Prenatal Exposures, DNA Methylation & Childhood Leukemia
Location(s): United States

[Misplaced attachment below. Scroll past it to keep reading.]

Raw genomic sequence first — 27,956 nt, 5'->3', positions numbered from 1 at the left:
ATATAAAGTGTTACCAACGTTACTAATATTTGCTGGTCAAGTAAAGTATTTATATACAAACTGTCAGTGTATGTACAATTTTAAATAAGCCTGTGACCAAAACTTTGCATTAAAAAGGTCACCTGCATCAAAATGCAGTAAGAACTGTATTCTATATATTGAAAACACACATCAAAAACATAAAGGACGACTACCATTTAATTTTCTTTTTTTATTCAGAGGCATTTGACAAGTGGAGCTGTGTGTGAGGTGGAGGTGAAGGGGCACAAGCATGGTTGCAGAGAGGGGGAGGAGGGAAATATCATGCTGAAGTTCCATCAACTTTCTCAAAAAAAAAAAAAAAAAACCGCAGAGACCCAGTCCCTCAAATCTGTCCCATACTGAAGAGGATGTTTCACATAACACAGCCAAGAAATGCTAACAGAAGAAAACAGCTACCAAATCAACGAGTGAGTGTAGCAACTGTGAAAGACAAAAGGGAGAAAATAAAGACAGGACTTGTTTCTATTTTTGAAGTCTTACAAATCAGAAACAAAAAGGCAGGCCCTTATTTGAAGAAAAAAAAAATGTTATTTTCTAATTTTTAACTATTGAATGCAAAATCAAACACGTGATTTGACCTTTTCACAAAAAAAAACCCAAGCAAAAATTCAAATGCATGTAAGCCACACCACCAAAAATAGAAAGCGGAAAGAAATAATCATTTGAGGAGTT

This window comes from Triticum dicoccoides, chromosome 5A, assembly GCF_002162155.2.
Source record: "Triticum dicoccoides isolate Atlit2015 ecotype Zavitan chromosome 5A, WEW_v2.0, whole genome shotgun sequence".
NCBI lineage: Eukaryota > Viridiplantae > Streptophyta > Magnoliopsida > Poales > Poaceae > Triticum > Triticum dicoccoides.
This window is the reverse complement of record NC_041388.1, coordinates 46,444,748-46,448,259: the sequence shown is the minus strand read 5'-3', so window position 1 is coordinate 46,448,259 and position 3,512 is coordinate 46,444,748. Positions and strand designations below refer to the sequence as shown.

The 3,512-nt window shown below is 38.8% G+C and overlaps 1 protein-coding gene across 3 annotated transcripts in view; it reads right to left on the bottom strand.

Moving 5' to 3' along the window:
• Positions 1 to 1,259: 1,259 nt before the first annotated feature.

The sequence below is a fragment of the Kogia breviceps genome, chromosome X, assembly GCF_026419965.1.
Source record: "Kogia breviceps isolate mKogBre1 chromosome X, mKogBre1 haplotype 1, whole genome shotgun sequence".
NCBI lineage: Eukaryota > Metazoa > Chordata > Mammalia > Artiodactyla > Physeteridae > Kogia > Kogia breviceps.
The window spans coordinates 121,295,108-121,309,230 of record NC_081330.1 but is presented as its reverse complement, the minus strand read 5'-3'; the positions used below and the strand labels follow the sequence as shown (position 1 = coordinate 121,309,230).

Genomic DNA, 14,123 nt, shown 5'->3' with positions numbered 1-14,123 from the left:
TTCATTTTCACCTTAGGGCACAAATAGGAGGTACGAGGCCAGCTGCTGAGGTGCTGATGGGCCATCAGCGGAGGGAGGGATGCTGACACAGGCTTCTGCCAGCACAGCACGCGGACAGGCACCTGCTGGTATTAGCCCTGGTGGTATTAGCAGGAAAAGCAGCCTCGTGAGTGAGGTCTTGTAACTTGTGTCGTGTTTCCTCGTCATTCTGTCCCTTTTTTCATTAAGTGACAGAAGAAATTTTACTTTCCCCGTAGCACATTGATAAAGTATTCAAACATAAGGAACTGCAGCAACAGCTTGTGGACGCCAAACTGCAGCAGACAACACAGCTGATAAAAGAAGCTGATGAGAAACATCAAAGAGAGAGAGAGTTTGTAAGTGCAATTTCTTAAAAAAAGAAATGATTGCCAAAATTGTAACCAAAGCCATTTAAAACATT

At the cellular level pediatric leukemias like other cancers are caused by genetic and epigenetic alterations. Distinct subtypes of cytogenetic abnormalities have been recognized in childhood ALL for many years and are cornerstones of leukemia patient management and more recently, epidemiology studies. Recent studies on the epigenetics of leukemia suggest that alterations including DNA methylation are common and potentially important features of childhood ALL. Our preliminary studies and those of others have shown that DNA methylation events in leukemia are complex. Some events are reflective of the normal developmental epigenetic programs and therefore the events simply mirror the normal biology of the progenitor population of cells that were transformed. Other events are acquired during the transformation process. Some may arise from early epigenetic aberrations resulting from environmental exposures and developmental abnormalities. In this project we will attempt to delineate the critical DNA methylation events in pediatric leukemias and furthermore define those influenced by the environment, particularly in the prenatal period. The development of a panel of exposure- and leukemia-related biomarkers is the goal, which could be utilized in future biomonitoring, risk stratification, and epidemiology studies. We will characterize the DNA methylation pattern of normal B-cell progenitors and a series of leukemia bone marrow samples (n=250) using a high dimension technology, to define the DNA methylation events critical in leukemia. Second, we will utilize the same technology to define the DNA methylation pattern at birth on same 250 leukemia cases and their case bloods using neonatal dried blood spot (DBS) DNA.